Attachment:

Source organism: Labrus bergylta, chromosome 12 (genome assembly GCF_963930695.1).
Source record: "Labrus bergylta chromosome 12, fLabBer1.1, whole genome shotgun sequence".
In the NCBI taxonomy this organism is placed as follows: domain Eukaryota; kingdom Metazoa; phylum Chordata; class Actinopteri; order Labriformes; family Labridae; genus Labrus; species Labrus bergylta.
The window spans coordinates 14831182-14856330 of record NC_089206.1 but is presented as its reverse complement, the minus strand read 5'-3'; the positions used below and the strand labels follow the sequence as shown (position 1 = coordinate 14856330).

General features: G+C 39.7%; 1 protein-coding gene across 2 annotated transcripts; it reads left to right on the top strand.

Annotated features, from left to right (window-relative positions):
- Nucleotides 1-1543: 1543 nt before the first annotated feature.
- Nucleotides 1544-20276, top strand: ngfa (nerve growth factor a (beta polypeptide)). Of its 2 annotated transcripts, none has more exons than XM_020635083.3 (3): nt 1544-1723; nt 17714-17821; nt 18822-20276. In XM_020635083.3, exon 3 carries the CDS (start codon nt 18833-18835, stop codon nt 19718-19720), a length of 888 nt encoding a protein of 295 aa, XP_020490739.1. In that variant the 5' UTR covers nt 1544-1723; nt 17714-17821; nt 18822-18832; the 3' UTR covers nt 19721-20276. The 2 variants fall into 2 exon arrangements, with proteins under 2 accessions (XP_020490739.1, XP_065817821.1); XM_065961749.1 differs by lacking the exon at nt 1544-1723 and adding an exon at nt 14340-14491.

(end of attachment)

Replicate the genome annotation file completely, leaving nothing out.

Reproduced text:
Source organism: Labrus bergylta, chromosome 12 (genome assembly GCF_963930695.1).
Source record: "Labrus bergylta chromosome 12, fLabBer1.1, whole genome shotgun sequence".
In the NCBI taxonomy this organism is placed as follows: domain Eukaryota; kingdom Metazoa; phylum Chordata; class Actinopteri; order Labriformes; family Labridae; genus Labrus; species Labrus bergylta.
The window spans coordinates 14831182-14856330 of record NC_089206.1 but is presented as its reverse complement, the minus strand read 5'-3'; the positions used below and the strand labels follow the sequence as shown (position 1 = coordinate 14856330).

General features: G+C 39.7%; 1 protein-coding gene across 2 annotated transcripts; it reads left to right on the top strand.

Annotated features, from left to right (window-relative positions):
- Nucleotides 1-1543: 1543 nt before the first annotated feature.
- Nucleotides 1544-20276, top strand: ngfa (nerve growth factor a (beta polypeptide)). Of its 2 annotated transcripts, none has more exons than XM_020635083.3 (3): nt 1544-1723; nt 17714-17821; nt 18822-20276. In XM_020635083.3, exon 3 carries the CDS (start codon nt 18833-18835, stop codon nt 19718-19720), a length of 888 nt encoding a protein of 295 aa, XP_020490739.1. In that variant the 5' UTR covers nt 1544-1723; nt 17714-17821; nt 18822-18832; the 3' UTR covers nt 19721-20276. The 2 variants fall into 2 exon arrangements, with proteins under 2 accessions (XP_020490739.1, XP_065817821.1); XM_065961749.1 differs by lacking the exon at nt 1544-1723 and adding an exon at nt 14340-14491.